How to bet on soccer: The ultimate soccer betting guide
What are the basic bet types in soccer?
How can you develop a soccer betting strategy?
Why maths is important in soccer betting
Given its worldwide popularity, it comes as no surprise that soccer is the biggest sport in terms of bet volume at Pinnacle. With hundreds of matches to bet on every week and countless available markets for each match, some bettors could benefit from guidance when it comes to soccer betting. Continue reading to find out everything you need to know about soccer betting.
How to bet on soccer
Two teams of 11 players (with a varying number of substitutions allowed in different competitions) compete in a soccer match. A match takes place on a 45-90m x 90-120m pitch and lasts 90 minutes (two 45-minute halves) – unless the competition format requires extra-time (two 15-minute halves) or penalties to decide the match.
The aim of soccer is simple, score more goals than your opponent to win the match. In terms of soccer betting, however, there are various markets to look at and different outcomes to bet on that aren’t just decided by the result of a match.
Soccer betting: Basic bet types
The three most common bet types in soccer betting are similar to those you will find in most other sports. Handicap and Totals in soccer betting is exactly the same as others, while the match outcome (1X2) is soccer’s equivalent to the Money Line in baseball betting.
As mentioned above, the 1X2 market refers to the match outcome. A home win (1), a draw (X) or an away win (2) are the three available options – the only difference to Money Line betting is the draw (this is because standard soccer matches aren’t settled by going into overtime and simply end as a draw).
Handicap betting in soccer is similar to predicting the outcome of the match but it involves a goal “handicap” that has been applied by the bookmaker to counter the perceived difference in abilities between the two teams. The favourites in the 1X2 market will have a negative handicap to overcome, while the underdog will have a positive handicap advantage.
Because soccer is a low-scoring sport, the handicap offered in soccer betting is usually much lower than NFL betting and NBA betting (only in a real mismatch contest will the handicap be more than three goals).
In order for a handicap bet to win, the team with the negative handicap must win by a greater margin than the figure set. The team with the positive handicap must win or lose by a smaller margin than the handicap figure.
Totals betting in soccer has nothing to do with who wins the match – it is simply betting on whether the number of goals scored will be over or under a figure set by the bookmaker. The totals market (often referred to as the Over/Under) usually refers to the combined total of goals scored by both sides, but individual team totals and first-half totals are also an option.
Other available markets
Once bettors understand the basics of how to bet on soccer, these skills can be transferred from pre-game betting to live soccer betting. The bet types and how they work are exactly the same in live betting but are just being applied to a match that has already started.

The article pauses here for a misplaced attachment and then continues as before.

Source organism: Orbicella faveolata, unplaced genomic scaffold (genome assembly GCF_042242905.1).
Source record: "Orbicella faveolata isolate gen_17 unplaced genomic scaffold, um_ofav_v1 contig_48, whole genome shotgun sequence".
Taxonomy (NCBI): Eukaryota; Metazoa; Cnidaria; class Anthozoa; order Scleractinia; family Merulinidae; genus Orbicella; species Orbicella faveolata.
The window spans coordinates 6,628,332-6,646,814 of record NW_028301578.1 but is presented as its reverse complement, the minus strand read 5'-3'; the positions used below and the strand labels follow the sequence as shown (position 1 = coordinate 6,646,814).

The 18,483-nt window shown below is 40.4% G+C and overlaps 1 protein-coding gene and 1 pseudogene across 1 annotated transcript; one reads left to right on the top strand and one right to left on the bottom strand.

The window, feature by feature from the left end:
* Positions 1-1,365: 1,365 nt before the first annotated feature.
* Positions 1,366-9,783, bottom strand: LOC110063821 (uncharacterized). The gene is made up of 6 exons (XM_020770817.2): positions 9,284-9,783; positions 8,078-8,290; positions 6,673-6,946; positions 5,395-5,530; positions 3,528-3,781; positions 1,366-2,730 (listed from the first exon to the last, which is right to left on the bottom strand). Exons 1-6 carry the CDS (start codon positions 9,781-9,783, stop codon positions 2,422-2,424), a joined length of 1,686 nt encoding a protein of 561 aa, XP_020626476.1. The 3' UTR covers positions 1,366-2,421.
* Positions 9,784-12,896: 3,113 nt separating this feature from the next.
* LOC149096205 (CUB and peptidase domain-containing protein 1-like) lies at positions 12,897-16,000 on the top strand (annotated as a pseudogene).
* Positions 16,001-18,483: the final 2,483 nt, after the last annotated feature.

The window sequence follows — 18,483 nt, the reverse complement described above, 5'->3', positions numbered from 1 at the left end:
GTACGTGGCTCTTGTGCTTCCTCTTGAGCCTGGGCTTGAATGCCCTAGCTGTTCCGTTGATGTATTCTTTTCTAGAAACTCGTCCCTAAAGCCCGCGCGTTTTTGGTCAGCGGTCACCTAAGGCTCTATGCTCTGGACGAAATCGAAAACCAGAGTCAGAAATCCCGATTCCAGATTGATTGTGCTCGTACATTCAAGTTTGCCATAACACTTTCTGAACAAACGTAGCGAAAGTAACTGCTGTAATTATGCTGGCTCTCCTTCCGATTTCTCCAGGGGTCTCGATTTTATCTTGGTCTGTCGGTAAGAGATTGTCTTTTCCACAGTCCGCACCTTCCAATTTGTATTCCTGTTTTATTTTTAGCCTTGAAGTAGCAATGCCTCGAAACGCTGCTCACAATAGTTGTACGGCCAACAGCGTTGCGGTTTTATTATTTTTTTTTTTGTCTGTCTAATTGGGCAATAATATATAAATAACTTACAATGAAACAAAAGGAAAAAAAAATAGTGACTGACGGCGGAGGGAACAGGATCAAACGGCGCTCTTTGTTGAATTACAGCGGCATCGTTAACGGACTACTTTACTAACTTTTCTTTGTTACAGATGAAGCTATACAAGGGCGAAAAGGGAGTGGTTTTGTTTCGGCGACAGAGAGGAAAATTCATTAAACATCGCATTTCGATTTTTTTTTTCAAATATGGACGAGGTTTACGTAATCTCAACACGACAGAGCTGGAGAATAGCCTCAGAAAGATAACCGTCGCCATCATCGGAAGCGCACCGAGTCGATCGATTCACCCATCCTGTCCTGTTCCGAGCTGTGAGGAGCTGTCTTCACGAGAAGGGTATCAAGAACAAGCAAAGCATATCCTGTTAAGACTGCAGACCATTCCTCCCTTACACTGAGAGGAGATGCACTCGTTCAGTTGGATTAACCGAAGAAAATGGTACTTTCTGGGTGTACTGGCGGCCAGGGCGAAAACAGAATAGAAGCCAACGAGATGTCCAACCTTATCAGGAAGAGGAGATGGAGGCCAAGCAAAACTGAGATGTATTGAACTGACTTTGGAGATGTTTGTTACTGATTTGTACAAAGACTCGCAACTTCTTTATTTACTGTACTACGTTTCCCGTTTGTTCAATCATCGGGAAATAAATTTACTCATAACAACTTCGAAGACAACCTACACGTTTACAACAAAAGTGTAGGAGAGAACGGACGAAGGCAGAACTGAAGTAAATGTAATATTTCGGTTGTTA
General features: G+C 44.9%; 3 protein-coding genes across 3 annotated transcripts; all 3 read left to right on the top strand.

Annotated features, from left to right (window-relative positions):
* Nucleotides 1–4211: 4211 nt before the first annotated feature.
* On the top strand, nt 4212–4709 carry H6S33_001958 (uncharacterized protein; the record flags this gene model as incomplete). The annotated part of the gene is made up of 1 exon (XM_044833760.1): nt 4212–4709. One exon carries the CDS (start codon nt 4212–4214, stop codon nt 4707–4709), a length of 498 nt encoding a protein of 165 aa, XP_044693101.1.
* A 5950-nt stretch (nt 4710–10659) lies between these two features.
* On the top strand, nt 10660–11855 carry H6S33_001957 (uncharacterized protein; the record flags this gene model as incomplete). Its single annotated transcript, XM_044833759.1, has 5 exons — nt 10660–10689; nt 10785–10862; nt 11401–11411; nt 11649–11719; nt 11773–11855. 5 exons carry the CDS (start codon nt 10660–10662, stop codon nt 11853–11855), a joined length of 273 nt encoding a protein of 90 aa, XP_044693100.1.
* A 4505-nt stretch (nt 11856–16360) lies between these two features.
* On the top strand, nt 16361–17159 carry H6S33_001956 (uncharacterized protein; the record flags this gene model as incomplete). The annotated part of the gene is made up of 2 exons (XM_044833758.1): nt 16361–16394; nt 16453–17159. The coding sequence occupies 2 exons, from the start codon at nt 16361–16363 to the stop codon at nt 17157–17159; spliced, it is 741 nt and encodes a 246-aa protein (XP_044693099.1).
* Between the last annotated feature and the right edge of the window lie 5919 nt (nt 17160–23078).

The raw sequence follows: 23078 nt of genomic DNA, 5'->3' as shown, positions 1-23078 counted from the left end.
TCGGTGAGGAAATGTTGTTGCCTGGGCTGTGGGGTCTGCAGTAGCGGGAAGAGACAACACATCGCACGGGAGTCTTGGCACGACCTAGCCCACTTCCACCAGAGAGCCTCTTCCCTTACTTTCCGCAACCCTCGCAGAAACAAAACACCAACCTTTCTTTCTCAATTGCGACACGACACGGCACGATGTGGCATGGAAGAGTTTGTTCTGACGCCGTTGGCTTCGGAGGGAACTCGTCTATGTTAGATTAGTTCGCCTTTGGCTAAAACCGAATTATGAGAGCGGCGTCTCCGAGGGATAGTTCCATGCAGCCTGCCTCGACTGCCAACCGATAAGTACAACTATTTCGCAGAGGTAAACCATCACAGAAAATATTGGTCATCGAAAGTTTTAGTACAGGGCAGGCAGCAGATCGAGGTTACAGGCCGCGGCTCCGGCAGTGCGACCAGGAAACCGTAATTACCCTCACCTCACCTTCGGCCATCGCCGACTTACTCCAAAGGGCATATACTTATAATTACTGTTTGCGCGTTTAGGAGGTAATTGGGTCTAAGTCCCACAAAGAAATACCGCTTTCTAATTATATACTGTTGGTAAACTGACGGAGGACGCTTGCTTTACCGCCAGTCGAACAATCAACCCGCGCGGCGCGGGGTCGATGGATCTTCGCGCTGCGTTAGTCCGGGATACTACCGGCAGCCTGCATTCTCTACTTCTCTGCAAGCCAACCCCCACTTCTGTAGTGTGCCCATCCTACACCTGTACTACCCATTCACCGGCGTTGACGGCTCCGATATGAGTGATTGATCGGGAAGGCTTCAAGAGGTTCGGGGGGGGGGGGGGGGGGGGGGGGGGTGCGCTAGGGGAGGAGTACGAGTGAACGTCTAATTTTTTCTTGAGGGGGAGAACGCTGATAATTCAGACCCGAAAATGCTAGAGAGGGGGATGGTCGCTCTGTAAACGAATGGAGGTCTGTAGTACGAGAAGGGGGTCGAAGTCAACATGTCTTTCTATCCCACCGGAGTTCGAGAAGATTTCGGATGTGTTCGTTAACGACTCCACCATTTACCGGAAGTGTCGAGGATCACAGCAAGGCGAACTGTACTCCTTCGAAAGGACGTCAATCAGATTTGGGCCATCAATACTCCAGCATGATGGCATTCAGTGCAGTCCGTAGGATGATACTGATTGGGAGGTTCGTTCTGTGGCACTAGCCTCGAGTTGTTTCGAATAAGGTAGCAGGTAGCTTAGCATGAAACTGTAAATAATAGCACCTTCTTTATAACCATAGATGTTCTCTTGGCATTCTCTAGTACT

There are also other available markets outside the more traditional options. Bettors can place bets on how many corners will be awarded in a game, while cards betting is based on the total number of cards given to both sides.
In addition to markets that involve a single match, bettors can also bet on various outright markets. These range from competition winners, who will score the most goals in a competition, which team will get relegated and how many points an individual team will win over an entire season.
Developing a soccer betting strategy
We know what kind of form a team is in, if they have any injuries and more often than not, what kind of tactics they will employ in a match. However, bettors will need to build on this most basic knowledge if they are to make money from soccer betting.
Before delving into complex predictive models, some basic data analysis can go a long way to improving results in soccer betting. Bettors can quantify such claims as “they play better at home” by analysing home field advantage and using it to calculate their own odds to compare against those produced by the bookmaker.
Although soccer is inherently random and notoriously hard to predict – even for a bookmaker – historical performances and past statistics can help provide an edge in soccer betting. Whether you’re trying to predict a draw, betting on both teams to score or analysing expected goals, data can certainly be used to your advantage.
Why maths is important in soccer betting
As shown by David Sumpter in Soccermatics, the application of mathematics in soccer can help improve our understanding of how the game works (and ultimately how to make more efficient betting decisions). From Elo ratings to regression analysis, a basic grasp of maths is essential if you want to make money from soccer betting.
Maths can be used to calculate whether you should place a bet or not (whether it has positive expected value) as well as how much you should stake per bet. The use of staking methods will help optimise your bankroll in soccer betting but maths can also help improve your chances of making a profit in other ways.
Double chance betting involves betting on multiple outcomes within the same match. While it might reduce the amount of profit you would make for simply betting on a team to win, it also provides you with a profit for another match outcome – either a draw or the opposition win.
The use of data and application of mathematical principles can help bettors calculate their own probability (which should then be converted into odds to compare against bookmakers’) and produce expected outcomes. This can be taken a step further by using Monte Carlo simulations to produce distributions of possible outcome values.